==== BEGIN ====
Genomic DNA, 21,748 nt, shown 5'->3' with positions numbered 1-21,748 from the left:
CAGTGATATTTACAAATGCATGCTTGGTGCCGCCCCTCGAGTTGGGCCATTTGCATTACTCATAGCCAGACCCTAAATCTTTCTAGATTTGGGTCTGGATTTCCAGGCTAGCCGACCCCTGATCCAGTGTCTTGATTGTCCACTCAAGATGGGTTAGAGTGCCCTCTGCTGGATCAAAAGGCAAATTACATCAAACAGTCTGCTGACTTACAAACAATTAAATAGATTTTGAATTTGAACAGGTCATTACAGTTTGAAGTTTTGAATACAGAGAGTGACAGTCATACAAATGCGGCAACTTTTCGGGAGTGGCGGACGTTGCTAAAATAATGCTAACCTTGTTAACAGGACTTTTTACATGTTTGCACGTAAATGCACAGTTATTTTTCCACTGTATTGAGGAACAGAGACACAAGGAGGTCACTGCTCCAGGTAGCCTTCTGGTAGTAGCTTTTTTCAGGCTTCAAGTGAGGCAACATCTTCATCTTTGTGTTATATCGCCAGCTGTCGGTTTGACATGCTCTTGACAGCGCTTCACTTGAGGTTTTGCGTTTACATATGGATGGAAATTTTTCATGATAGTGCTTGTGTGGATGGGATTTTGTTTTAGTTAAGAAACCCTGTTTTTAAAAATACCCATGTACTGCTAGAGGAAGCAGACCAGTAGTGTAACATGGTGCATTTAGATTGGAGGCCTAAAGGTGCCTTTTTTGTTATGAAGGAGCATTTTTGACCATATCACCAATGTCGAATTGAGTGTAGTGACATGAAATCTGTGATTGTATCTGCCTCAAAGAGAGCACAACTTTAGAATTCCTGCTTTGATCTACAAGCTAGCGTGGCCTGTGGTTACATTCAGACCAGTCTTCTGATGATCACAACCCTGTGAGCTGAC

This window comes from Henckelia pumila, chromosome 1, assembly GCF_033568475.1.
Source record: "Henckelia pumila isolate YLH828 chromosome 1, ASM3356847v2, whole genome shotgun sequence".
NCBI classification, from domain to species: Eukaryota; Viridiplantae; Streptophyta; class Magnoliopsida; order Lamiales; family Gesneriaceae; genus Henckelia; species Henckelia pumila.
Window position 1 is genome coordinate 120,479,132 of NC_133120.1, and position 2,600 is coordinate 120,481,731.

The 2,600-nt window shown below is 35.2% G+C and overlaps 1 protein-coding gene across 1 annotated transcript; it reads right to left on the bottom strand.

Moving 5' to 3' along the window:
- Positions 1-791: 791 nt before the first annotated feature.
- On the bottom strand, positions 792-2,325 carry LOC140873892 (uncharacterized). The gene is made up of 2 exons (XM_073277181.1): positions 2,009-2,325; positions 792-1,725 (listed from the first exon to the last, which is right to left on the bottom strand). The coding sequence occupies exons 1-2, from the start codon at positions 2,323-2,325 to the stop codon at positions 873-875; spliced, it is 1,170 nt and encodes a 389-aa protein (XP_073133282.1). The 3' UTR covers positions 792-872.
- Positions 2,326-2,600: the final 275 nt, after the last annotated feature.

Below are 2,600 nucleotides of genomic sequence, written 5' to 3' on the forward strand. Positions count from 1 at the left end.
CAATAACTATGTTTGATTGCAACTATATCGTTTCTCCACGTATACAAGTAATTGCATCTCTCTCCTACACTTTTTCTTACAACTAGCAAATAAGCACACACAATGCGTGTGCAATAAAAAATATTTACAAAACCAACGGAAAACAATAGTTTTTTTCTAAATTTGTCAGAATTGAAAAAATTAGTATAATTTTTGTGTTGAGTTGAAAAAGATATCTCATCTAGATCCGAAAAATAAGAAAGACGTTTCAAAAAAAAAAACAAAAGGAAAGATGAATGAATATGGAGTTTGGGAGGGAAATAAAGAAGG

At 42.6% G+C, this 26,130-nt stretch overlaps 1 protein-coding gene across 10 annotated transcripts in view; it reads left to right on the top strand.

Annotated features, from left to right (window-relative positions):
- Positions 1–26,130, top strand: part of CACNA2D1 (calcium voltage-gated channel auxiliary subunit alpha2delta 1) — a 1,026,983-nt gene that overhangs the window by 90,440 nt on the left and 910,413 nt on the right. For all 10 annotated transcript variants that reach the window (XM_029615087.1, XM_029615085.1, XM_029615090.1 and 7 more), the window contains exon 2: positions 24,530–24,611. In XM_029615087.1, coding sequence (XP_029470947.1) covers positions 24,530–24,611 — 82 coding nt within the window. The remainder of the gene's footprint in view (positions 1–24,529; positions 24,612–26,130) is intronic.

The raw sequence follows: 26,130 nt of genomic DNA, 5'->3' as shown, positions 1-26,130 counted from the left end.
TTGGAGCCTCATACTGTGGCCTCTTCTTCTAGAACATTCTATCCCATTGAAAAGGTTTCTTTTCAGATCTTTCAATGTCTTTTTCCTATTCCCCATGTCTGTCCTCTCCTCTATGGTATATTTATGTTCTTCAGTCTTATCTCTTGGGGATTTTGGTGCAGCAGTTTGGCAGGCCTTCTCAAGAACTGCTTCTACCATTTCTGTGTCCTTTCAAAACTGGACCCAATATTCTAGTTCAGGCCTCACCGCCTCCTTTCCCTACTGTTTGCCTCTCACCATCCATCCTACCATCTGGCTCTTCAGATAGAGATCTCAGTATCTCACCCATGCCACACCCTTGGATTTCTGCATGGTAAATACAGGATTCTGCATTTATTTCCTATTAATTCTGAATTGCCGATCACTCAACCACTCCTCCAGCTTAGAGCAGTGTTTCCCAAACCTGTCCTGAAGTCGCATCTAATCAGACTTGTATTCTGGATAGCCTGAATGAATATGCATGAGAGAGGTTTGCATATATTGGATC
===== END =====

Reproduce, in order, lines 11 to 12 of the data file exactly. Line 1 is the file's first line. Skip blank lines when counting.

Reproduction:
- Positions 2,326-2,600: the final 275 nt, after the last annotated feature.

Below are 2,600 nucleotides of genomic sequence, written 5' to 3' on the forward strand. Positions count from 1 at the left end.